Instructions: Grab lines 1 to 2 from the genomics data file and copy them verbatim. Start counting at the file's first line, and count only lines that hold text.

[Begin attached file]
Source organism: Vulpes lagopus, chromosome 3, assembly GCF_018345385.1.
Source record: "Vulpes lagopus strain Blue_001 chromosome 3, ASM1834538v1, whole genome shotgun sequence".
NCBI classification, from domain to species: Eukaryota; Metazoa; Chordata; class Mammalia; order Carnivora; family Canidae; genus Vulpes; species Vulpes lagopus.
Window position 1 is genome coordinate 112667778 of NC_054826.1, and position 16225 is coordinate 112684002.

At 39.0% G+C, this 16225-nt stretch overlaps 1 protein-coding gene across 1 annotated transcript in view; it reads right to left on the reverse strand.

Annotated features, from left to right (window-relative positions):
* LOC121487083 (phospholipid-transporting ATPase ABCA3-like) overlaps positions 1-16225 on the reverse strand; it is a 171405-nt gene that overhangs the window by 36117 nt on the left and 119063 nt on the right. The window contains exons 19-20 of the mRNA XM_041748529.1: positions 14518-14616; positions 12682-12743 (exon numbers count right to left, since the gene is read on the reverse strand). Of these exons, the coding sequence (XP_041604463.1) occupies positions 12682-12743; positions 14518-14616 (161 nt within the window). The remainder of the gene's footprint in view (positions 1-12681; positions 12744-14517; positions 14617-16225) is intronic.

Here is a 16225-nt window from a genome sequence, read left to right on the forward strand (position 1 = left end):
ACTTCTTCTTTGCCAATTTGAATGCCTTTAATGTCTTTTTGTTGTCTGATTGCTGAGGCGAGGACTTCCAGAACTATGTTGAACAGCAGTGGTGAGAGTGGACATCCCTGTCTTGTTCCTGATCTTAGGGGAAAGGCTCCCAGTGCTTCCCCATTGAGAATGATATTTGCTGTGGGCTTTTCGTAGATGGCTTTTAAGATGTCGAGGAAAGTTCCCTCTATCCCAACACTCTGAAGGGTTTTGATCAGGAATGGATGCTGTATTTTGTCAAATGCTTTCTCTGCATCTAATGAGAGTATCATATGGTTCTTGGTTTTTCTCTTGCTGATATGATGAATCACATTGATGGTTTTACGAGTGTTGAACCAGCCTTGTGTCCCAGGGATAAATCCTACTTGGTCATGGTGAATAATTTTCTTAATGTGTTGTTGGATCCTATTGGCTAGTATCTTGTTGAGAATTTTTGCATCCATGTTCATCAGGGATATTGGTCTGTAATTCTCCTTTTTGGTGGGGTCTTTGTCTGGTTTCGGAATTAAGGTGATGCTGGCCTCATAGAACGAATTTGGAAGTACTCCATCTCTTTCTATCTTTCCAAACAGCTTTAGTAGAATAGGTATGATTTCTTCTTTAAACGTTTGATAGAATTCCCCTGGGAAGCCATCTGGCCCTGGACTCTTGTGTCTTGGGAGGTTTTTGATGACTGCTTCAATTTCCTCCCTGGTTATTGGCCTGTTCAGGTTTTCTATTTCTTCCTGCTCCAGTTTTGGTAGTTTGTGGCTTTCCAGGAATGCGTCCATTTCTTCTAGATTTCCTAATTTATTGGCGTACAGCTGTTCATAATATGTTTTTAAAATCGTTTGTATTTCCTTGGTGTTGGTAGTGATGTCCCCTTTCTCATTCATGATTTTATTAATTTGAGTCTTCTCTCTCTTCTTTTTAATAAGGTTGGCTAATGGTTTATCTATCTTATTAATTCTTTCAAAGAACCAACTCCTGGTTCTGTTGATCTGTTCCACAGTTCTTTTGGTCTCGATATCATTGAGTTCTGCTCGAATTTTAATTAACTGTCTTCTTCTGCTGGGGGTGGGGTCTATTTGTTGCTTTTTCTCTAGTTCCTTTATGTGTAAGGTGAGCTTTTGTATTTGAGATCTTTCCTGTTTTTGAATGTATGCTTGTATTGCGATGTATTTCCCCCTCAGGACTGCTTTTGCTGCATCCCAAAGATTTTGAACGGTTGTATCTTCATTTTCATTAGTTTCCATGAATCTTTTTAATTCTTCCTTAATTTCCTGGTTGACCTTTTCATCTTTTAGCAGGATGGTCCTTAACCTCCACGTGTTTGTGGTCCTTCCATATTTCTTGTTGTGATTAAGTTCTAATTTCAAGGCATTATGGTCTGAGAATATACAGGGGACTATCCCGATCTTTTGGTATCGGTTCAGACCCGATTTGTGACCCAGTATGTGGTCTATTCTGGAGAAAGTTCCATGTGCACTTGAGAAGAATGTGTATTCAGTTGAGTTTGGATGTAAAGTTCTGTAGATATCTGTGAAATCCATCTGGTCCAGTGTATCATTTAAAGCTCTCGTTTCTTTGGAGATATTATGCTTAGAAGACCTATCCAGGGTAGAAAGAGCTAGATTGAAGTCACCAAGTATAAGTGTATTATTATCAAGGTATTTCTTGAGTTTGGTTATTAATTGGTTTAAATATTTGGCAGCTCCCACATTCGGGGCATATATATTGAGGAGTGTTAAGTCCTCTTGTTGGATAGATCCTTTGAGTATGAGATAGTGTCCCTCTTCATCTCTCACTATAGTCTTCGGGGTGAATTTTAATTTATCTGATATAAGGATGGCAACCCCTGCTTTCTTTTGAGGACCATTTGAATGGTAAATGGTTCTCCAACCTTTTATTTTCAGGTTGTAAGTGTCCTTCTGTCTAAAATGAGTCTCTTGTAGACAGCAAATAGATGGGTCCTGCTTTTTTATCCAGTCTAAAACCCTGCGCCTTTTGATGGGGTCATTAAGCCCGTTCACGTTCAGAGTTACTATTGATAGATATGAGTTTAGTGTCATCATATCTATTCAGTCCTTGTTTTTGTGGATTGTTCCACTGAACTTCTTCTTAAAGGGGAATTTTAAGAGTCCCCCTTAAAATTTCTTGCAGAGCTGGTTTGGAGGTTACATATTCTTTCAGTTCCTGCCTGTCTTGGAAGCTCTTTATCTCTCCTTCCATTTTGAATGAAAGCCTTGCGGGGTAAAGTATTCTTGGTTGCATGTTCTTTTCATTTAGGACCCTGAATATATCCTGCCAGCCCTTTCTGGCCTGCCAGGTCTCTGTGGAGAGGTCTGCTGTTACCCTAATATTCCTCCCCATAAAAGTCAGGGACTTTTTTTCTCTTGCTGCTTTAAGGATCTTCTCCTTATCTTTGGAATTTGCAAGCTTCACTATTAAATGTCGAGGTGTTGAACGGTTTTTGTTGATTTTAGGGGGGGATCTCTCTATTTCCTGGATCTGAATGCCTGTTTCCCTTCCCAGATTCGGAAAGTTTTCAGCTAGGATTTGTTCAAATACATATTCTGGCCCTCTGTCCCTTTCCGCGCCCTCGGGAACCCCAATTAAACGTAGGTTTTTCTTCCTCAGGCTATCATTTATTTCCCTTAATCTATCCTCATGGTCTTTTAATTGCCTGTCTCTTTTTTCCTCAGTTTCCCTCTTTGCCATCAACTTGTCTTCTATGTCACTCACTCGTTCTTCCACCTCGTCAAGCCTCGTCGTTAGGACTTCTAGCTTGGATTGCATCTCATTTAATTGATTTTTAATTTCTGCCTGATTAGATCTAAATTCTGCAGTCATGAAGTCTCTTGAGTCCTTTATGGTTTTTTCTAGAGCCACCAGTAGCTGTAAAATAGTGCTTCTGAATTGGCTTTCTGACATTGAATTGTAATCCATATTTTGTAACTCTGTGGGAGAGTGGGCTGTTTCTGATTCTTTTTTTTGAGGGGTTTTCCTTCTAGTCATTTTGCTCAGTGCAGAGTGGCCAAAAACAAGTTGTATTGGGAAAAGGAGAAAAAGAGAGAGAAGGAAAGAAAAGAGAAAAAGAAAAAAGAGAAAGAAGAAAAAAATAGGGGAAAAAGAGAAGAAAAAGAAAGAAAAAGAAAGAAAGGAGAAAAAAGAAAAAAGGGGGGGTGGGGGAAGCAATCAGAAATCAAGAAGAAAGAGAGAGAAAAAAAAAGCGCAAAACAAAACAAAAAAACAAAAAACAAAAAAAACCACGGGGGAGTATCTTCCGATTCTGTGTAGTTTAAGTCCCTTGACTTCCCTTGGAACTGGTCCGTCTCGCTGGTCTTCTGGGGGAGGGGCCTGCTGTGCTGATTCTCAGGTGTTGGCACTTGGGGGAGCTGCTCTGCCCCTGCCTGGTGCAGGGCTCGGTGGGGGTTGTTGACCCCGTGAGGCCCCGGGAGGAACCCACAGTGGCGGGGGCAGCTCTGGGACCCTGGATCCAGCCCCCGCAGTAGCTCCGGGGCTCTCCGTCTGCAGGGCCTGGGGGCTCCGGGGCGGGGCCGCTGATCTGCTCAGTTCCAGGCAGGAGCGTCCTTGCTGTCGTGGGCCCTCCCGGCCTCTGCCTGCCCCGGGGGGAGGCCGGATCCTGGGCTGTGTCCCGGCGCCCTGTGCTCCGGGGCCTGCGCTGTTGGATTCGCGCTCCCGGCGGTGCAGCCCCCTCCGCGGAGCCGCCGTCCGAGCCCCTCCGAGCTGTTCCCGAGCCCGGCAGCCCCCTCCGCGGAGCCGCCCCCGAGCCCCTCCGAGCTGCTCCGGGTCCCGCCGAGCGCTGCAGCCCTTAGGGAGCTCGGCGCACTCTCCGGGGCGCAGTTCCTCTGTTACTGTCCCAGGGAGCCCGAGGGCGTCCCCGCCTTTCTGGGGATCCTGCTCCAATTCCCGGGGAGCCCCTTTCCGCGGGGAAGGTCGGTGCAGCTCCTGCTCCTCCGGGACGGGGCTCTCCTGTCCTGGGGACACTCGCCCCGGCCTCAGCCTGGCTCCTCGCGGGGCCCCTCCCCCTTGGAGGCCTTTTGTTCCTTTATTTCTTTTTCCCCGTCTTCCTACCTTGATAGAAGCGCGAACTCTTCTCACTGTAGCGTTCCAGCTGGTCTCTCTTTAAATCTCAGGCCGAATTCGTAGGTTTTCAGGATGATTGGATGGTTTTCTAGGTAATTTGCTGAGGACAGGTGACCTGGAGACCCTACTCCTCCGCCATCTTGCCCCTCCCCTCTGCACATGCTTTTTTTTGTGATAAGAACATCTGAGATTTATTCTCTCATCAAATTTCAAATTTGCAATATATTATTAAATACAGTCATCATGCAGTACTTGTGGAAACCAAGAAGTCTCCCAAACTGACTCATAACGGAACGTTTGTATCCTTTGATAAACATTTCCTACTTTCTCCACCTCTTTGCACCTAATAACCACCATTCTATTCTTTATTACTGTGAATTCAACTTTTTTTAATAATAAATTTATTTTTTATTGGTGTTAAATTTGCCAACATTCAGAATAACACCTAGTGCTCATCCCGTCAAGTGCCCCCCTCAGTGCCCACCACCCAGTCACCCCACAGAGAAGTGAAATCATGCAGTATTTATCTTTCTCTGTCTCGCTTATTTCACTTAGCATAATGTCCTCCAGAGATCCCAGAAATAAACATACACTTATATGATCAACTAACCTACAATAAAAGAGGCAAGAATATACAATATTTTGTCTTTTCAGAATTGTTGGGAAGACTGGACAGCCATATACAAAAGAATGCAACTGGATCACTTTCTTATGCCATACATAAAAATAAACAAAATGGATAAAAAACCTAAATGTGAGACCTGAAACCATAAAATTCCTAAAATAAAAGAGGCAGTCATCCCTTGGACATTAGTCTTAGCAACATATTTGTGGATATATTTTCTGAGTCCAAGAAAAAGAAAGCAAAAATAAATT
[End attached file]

Source organism: Vulpes lagopus, chromosome 3, assembly GCF_018345385.1.
Source record: "Vulpes lagopus strain Blue_001 chromosome 3, ASM1834538v1, whole genome shotgun sequence".